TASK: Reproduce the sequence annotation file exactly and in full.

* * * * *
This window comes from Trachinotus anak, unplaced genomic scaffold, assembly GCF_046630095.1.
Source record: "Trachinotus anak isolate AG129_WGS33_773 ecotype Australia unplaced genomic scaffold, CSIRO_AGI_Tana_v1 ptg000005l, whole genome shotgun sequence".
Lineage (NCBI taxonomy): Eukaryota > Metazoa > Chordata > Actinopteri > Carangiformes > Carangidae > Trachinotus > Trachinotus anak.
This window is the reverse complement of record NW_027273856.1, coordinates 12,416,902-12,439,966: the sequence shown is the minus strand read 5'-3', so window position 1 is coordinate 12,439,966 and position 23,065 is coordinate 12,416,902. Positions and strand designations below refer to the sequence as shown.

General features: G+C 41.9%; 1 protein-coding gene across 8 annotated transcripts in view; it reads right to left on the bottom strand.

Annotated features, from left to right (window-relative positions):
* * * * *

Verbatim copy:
This window comes from Trachinotus anak, unplaced genomic scaffold, assembly GCF_046630095.1.
Source record: "Trachinotus anak isolate AG129_WGS33_773 ecotype Australia unplaced genomic scaffold, CSIRO_AGI_Tana_v1 ptg000005l, whole genome shotgun sequence".
Lineage (NCBI taxonomy): Eukaryota > Metazoa > Chordata > Actinopteri > Carangiformes > Carangidae > Trachinotus > Trachinotus anak.
This window is the reverse complement of record NW_027273856.1, coordinates 12,416,902-12,439,966: the sequence shown is the minus strand read 5'-3', so window position 1 is coordinate 12,439,966 and position 23,065 is coordinate 12,416,902. Positions and strand designations below refer to the sequence as shown.

General features: G+C 41.9%; 1 protein-coding gene across 8 annotated transcripts in view; it reads right to left on the bottom strand.

Annotated features, from left to right (window-relative positions):